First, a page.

The MLB Daily Dish is a daily feature we're running here at MLBDD and rounds up roster-impacting news, rumors, and analysis. Have feedback or have something that should be shared? Hit us at @mlbdailydish on Twitter.
Good morning baseball fans!
With the MLB Draft right around the corner, there are some teams more prepared in their prospect systems than others. Here are five of those teams.
There are good ways to cover the MLB trade deadline, and then there are not so good ways to cover the trade deadline.
Clayton Kershaw is closing in on history.
Obviously, this is jumping the gun a bit, since 2016 is less than one-third complete, and it's plausible that Kershaw could falter. But recall the beginning of the article: he's leading the rest of the league by a full win! The next closest player by fWAR is Noah Syndergaard, and if Kershaw stopped pitching today, Syndergaard—who's thrown 60 innings with a 1.69 FIP, and also been outstanding—would need to throw another 30 such innings, just to erase the deficit Kershaw has created. That's half his season! This is the second-best pitcher in baseball right now, and Kershaw is just wrecking him.
There's an argument to be made that this isn't using WAR correctly, and that it's more important what figure someone gets than whether or not there's anyone higher than them. Possibly true! Irrelevant, however, to how a player makes you feel. If Kershaw had been cloned, and there were two of him mowing down anything resembling a batter, it would be less special. He's standing alone, at the very top of the league, where he's been standing for three years already and might be standing for another year or (fingers crossed) two or three. He's in incredibly rarified air, doing things nearly no one has done before.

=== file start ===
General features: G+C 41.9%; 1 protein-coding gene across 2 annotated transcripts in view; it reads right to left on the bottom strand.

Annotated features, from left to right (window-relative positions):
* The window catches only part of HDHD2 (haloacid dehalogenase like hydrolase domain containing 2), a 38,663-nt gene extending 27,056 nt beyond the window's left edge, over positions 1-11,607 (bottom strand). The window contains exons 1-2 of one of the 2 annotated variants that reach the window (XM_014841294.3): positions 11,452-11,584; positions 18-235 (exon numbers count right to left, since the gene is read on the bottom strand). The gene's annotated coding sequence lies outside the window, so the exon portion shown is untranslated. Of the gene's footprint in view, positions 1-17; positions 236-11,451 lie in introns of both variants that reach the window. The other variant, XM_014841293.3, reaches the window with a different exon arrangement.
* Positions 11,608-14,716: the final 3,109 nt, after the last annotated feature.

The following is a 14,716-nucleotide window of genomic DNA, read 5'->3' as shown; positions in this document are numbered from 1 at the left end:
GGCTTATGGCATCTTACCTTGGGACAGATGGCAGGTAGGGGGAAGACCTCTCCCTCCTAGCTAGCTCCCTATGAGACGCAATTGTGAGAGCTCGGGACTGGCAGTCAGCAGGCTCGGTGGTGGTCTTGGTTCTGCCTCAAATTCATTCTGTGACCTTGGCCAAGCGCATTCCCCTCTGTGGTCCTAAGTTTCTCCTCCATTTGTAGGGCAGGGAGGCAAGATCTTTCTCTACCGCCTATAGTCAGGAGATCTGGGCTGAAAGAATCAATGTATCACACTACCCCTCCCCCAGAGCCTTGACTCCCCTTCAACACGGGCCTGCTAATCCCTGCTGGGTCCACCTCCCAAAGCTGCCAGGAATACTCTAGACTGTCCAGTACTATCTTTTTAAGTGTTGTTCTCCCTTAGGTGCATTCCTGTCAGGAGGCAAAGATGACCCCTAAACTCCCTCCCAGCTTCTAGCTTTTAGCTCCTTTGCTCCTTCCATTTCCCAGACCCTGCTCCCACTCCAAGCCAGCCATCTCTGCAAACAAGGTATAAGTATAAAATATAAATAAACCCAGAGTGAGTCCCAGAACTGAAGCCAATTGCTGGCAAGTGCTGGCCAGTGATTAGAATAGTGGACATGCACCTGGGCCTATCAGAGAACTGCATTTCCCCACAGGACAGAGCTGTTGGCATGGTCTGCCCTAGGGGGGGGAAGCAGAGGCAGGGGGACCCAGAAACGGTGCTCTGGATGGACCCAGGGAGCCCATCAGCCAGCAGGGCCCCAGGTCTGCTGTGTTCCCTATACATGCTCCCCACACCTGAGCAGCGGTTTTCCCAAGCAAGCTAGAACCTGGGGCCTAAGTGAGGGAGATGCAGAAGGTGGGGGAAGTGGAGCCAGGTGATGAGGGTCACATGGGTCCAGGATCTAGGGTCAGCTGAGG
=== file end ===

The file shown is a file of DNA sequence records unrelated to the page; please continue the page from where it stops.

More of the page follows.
The MLB owes international signees a real education, says our own Mike Bates.
Here is a roundup of AL West news.
And Jonny Gomes is calling it quits, retiring after 13 seasons.
It's officially hit rock bottom for Diamondbacks pitcher Shelby Miller.
Mechanically, I’m an idiot. I don’t know Shelby Miller’s mechanics like Shelby Miller, nor do I know them like Miller’s coaches. They’ve been working on him for weeks, and they could have their own suspicions. What is evident is that Miller isn’t yet fixed. They’ll keep trying, but the season keeps going, and the numbers keep getting worse. You wonder if they could even get any worse.
That’s what’s known: performance-wise, Shelby Miller is at rock bottom. My guess is what’s featured above; I think his delivery might be off from the start, and that would leave him out of whack. If this is an issue with Miller’s right leg, that seems like the kind of thing that could and should be fixed. There’s not actually all that great a distance between this version of Shelby Miller and a successful one. You could forgive Miller if he feels like he’s a million miles away.
Subscribe to The Rosterbatorical on iTunes. While you are there, drop us a rating and a review!
Today in Baseball History: In 1946, Mel Ott decides to stop playing after hitting.048 for the season, and will only manage the Giants.